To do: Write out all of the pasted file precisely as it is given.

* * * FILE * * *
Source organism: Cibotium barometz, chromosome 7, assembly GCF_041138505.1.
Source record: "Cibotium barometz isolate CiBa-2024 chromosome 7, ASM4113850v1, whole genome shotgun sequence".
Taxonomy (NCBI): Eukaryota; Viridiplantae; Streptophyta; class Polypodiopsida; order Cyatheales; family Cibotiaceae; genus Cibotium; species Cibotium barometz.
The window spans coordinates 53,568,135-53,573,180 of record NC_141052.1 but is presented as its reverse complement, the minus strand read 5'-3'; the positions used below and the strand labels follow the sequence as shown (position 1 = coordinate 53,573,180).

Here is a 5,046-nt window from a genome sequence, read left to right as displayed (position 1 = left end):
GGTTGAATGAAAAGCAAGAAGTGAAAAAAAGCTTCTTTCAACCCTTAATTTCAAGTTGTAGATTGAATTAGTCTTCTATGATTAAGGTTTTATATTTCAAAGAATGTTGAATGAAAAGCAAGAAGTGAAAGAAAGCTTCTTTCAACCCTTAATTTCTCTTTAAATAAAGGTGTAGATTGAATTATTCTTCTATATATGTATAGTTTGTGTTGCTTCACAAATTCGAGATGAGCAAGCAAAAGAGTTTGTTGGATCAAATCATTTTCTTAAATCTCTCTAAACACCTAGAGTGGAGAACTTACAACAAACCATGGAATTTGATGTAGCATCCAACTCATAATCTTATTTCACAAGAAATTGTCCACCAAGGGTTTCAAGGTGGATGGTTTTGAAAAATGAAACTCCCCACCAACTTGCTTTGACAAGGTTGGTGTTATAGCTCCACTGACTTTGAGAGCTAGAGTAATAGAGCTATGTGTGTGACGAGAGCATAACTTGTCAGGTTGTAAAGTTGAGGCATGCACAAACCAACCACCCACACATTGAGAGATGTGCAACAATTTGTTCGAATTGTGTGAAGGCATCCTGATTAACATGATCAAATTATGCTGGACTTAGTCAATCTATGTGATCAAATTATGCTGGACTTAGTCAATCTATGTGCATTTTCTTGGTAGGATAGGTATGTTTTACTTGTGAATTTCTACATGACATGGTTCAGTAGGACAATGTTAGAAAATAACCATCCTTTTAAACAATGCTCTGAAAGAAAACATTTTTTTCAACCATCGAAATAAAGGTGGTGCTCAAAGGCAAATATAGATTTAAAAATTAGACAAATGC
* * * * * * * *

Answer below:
Source organism: Cibotium barometz, chromosome 7, assembly GCF_041138505.1.
Source record: "Cibotium barometz isolate CiBa-2024 chromosome 7, ASM4113850v1, whole genome shotgun sequence".
Taxonomy (NCBI): Eukaryota; Viridiplantae; Streptophyta; class Polypodiopsida; order Cyatheales; family Cibotiaceae; genus Cibotium; species Cibotium barometz.
The window spans coordinates 53,568,135-53,573,180 of record NC_141052.1 but is presented as its reverse complement, the minus strand read 5'-3'; the positions used below and the strand labels follow the sequence as shown (position 1 = coordinate 53,573,180).

Here is a 5,046-nt window from a genome sequence, read left to right as displayed (position 1 = left end):
GGTTGAATGAAAAGCAAGAAGTGAAAAAAAGCTTCTTTCAACCCTTAATTTCAAGTTGTAGATTGAATTAGTCTTCTATGATTAAGGTTTTATATTTCAAAGAATGTTGAATGAAAAGCAAGAAGTGAAAGAAAGCTTCTTTCAACCCTTAATTTCTCTTTAAATAAAGGTGTAGATTGAATTATTCTTCTATATATGTATAGTTTGTGTTGCTTCACAAATTCGAGATGAGCAAGCAAAAGAGTTTGTTGGATCAAATCATTTTCTTAAATCTCTCTAAACACCTAGAGTGGAGAACTTACAACAAACCATGGAATTTGATGTAGCATCCAACTCATAATCTTATTTCACAAGAAATTGTCCACCAAGGGTTTCAAGGTGGATGGTTTTGAAAAATGAAACTCCCCACCAACTTGCTTTGACAAGGTTGGTGTTATAGCTCCACTGACTTTGAGAGCTAGAGTAATAGAGCTATGTGTGTGACGAGAGCATAACTTGTCAGGTTGTAAAGTTGAGGCATGCACAAACCAACCACCCACACATTGAGAGATGTGCAACAATTTGTTCGAATTGTGTGAAGGCATCCTGATTAACATGATCAAATTATGCTGGACTTAGTCAATCTATGTGATCAAATTATGCTGGACTTAGTCAATCTATGTGCATTTTCTTGGTAGGATAGGTATGTTTTACTTGTGAATTTCTACATGACATGGTTCAGTAGGACAATGTTAGAAAATAACCATCCTTTTAAACAATGCTCTGAAAGAAAACATTTTTTTCAACCATCGAAATAAAGGTGGTGCTCAAAGGCAAATATAGATTTAAAAATTAGACAAATGC